The Atlantic Daily: What We've Seen in 2017

Images, stories, and videos of power, anger, and hope

People watch the solar eclipse of August 21, 2017, in Hopkinsville, Kentucky. (John Sommers II / Reuters)

To help make sense of a year that has seemed almost endlessly eventful, here’s a look back at some of the topics that dominated our coverage in 2017. Find a three-part gallery of the year in photos here, and click here for today’s coverage from The Atlantic.


Donald Trump arrives at his presidential inauguration ceremony, in Washington, D.C., on January 20, 2017. (Bryan Snyder / Reuters)

The day-to-day events of Donald Trump’s tumultuous presidency overshadowed much of the 2017 news cycle. But behind the Russia investigation and the rapid staffing changes were broader questions about how Trump’s leadership would affect American institutions and identity. In March, David Frum laid out a possible path Trump could take toward autocracy; several months later, Jack Goldsmith assessed the president’s impact to date. Meanwhile, Ta-Nehisi Coates and Adam Serwer reckoned with the forces that shaped his rise.


Kim Jong Un watches a missile test in an undated photo released by North Korean media on September 29, 2016. (KCNA / Reuters)

The escalating tension between North Korea and the U.S. over Pyongyang’s advancing nuclear program has been compounded by Trump’s unpredictable foreign policy. Amid the increasing odds of a military confrontation, one of the most urgent questions of the coming year will be how to deal with the crisis.


People watch the total solar eclipse of August 21, 2017, in Carbondale, Illinois. (Bryan Snyder / Reuters)

The Great American Eclipse, whose path of totality crossed the U.S. from Oregon to South Carolina, united people from all walks of life in a quest to experience what many viewers described as a once-in-a-lifetime phenomenon. NASA’s Cassini spacecraft took its last, gorgeous pictures of Saturn. And astronomers found seven Earth-size exoplanets that might have the proper conditions to support life.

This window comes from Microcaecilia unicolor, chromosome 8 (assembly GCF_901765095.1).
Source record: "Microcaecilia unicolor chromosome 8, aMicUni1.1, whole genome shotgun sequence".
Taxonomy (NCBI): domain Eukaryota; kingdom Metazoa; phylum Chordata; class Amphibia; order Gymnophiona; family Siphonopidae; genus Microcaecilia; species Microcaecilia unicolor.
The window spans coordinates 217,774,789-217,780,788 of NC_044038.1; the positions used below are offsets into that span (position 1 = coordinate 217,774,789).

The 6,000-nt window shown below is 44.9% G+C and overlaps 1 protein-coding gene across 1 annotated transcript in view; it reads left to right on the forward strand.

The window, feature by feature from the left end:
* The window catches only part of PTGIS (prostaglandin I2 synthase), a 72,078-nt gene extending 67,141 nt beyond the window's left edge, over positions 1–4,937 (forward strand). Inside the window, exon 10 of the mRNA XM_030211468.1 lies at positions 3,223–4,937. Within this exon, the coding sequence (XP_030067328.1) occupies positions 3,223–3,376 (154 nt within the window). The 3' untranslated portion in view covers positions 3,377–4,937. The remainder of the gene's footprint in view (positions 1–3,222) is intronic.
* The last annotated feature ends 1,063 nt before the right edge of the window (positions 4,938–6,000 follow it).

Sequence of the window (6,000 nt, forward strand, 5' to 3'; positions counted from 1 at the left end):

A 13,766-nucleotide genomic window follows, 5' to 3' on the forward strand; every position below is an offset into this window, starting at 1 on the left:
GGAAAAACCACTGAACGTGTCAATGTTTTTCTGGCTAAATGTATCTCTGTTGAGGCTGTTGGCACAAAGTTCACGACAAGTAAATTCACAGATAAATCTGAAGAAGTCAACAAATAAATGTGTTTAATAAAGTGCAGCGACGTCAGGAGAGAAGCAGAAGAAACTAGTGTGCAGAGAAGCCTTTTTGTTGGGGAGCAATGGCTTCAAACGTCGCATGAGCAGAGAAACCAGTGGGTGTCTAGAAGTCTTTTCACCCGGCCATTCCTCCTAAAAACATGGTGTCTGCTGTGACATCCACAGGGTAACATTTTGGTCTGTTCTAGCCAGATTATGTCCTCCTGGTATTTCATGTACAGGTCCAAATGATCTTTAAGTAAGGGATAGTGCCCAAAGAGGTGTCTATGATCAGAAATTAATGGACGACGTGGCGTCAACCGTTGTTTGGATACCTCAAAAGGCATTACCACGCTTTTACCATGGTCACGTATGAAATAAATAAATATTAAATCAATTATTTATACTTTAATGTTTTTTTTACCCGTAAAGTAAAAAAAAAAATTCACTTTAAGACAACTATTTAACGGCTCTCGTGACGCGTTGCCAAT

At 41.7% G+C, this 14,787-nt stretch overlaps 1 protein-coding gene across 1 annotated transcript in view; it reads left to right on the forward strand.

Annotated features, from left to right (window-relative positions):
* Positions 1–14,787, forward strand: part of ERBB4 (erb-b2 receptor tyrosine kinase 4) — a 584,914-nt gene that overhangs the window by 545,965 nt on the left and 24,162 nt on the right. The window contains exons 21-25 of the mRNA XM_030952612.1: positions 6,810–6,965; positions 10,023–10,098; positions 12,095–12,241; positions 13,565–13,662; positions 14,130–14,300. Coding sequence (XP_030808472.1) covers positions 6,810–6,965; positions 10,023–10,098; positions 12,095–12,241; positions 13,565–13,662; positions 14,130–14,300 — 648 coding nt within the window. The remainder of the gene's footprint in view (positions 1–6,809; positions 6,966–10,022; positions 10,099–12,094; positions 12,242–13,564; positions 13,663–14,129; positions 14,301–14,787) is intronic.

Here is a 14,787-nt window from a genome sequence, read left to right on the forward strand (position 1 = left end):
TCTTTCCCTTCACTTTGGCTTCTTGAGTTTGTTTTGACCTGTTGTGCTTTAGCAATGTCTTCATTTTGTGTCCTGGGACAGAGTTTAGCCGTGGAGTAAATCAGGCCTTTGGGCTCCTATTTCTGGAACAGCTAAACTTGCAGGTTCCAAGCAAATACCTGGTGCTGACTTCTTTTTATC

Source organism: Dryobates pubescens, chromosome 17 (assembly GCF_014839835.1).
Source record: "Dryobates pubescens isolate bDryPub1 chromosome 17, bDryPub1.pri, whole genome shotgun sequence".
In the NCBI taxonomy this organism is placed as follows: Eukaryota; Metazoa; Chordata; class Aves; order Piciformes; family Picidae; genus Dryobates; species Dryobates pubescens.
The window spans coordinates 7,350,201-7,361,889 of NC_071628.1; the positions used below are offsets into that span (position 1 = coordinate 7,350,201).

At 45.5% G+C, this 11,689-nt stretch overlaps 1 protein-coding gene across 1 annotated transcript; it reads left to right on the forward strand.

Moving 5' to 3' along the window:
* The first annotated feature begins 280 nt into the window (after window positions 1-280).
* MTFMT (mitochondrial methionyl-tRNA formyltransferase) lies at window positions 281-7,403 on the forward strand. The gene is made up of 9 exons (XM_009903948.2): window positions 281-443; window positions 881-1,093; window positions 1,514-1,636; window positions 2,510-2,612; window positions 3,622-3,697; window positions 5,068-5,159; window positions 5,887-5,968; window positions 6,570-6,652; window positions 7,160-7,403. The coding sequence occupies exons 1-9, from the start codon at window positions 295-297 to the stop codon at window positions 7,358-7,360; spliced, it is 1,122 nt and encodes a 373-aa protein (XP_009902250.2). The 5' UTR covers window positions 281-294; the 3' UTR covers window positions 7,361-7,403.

White nationalists carry tiki torches in preparation for a Unite the Right rally, in Charlottesville, Virginia, on August 11, 2017. (Stringer / Alejandro Alvarez / News2Share)

Members of the so-called alt-right, some of whom had been captured performing Nazi salutes in an Atlantic documentary, took on a new and frightening prominence when a gathering of white nationalists and other groups in Charlottesville, Virginia, resulted in violent clashes and the death of a counterprotester. Luke O’Brien traced one influential extremist’s path to developing and spreading his hateful views, and Angela Nagle examined how the alt-right could transform American politics.


Protesters walk toward the U.S. Capitol during the Women’s March on Washington on January 21, 2017. (Bryan Woolston / Reuters)

The year that began with hundreds of thousands of women marching in what Megan Garber described as an inauguration of resistance ended with another, powerful demonstration of women’s defiance: Numerous influential men were accused by revelations of alleged sexual misconduct. In The Atlantic, Brit Marling, Tina Dupuy, Michelle Cottle, and Mary Louise Kelly added their voices and experiences to that reckoning, which has marked a pivotal moment in women’s ability to speak out and be heard.


Venus Williams celebrates a win at the Australian Open, in Melbourne, on January 26, 2017. (William West / AFP / Getty)

Despite the turbulent news cycle, 2017 had its bright spots. Find a collection of hopeful images here, and read and watch some of the year’s most hopeful stories: about the former “First Lady of ISIS,” who’s rejected extremism to build a new life in America; the scientists who used Mormon family trees to make a life-saving discovery; and the American Indian students determined to drive their community’s renaissance.

Time of Your Life

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